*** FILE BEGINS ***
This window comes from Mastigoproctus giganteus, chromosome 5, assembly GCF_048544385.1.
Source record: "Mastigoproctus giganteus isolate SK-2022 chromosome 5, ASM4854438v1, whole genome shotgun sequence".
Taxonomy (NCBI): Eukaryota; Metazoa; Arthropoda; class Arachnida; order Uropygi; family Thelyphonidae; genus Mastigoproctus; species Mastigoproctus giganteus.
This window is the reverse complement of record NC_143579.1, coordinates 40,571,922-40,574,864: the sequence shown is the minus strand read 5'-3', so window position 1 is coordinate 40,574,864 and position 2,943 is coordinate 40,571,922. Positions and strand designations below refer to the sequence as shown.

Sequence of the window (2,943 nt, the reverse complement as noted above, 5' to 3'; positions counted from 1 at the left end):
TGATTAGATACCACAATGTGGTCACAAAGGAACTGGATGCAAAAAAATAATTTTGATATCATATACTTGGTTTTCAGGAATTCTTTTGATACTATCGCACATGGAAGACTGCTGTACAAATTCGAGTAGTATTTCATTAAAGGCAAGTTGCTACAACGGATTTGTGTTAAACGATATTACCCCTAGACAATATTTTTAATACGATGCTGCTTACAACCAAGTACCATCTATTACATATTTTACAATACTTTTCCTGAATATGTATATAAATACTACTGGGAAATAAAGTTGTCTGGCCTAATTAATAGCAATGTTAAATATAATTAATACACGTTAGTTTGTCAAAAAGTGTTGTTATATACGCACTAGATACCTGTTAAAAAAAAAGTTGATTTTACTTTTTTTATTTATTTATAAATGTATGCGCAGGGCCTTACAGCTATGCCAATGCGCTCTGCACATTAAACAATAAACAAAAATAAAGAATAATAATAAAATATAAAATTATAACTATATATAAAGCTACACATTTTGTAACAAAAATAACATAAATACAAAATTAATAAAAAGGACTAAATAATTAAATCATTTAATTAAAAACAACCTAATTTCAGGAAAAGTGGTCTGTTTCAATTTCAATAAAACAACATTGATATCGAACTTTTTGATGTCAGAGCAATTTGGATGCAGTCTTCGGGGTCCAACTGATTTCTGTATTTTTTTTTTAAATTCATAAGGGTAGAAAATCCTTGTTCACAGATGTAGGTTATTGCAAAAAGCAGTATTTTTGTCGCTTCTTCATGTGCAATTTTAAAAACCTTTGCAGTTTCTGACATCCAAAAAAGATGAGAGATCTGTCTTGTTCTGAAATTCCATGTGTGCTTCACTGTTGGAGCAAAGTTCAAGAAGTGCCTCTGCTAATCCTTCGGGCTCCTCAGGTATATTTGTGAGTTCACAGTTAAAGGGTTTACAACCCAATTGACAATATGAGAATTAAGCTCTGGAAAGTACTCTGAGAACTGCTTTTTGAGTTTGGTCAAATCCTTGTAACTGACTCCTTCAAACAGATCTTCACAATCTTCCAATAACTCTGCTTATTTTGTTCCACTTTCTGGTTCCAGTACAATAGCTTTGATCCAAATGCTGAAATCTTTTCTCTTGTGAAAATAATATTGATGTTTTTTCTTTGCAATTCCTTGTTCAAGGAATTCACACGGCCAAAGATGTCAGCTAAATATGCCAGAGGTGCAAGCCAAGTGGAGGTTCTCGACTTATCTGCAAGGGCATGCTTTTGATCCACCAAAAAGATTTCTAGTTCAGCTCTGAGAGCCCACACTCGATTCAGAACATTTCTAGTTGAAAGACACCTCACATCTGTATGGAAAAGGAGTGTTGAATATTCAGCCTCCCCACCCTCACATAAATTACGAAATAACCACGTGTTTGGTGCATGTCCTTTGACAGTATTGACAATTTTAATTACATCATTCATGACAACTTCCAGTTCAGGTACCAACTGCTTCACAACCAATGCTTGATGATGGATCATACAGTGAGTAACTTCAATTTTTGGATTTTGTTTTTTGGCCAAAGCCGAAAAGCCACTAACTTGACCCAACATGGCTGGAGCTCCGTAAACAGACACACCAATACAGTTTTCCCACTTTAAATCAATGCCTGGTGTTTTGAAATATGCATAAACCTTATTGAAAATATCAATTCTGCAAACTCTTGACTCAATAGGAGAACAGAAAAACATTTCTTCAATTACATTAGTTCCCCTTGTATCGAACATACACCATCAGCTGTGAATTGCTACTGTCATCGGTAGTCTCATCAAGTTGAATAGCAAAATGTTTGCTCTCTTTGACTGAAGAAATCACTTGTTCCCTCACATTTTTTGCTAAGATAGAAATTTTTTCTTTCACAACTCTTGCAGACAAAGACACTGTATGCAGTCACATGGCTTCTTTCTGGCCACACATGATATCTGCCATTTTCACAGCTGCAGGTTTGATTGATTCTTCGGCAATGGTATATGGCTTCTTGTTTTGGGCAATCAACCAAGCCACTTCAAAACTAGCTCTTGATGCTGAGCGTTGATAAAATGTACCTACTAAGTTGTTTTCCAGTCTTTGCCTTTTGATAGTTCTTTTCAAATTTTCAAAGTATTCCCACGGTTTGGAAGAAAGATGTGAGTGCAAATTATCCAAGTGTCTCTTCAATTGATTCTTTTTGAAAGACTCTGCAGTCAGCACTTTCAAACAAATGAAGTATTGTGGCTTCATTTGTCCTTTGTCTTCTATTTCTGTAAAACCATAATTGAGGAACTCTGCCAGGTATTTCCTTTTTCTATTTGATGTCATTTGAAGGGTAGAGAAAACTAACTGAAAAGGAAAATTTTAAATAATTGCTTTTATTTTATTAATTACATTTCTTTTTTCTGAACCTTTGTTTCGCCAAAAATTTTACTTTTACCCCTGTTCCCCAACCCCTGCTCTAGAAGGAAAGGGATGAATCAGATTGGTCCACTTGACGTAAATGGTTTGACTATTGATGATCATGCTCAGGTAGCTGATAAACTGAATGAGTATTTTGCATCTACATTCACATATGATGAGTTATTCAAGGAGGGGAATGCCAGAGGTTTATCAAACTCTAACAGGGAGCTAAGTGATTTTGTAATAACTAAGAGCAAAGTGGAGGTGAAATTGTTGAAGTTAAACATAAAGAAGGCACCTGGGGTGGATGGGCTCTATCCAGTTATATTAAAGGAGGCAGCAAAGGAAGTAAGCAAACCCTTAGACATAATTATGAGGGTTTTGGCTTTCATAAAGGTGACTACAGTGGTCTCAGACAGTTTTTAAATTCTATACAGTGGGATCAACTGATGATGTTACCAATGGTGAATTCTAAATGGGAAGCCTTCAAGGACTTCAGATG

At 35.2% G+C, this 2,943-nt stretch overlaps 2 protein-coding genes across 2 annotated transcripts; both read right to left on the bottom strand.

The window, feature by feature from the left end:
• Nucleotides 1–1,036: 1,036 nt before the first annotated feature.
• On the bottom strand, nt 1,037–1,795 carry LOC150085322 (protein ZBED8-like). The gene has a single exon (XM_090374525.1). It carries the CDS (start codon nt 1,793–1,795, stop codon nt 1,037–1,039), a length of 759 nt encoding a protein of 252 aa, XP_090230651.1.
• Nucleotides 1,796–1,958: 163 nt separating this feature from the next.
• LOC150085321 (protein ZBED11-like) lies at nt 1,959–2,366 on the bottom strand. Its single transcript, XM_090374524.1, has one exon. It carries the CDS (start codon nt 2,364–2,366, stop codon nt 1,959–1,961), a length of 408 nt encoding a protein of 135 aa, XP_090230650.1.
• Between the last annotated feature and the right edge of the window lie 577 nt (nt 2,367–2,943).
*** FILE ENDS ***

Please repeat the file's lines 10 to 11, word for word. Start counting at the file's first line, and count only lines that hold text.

• On the bottom strand, nt 1,037–1,795 carry LOC150085322 (protein ZBED8-like). The gene has a single exon (XM_090374525.1). It carries the CDS (start codon nt 1,793–1,795, stop codon nt 1,037–1,039), a length of 759 nt encoding a protein of 252 aa, XP_090230651.1.
• Nucleotides 1,796–1,958: 163 nt separating this feature from the next.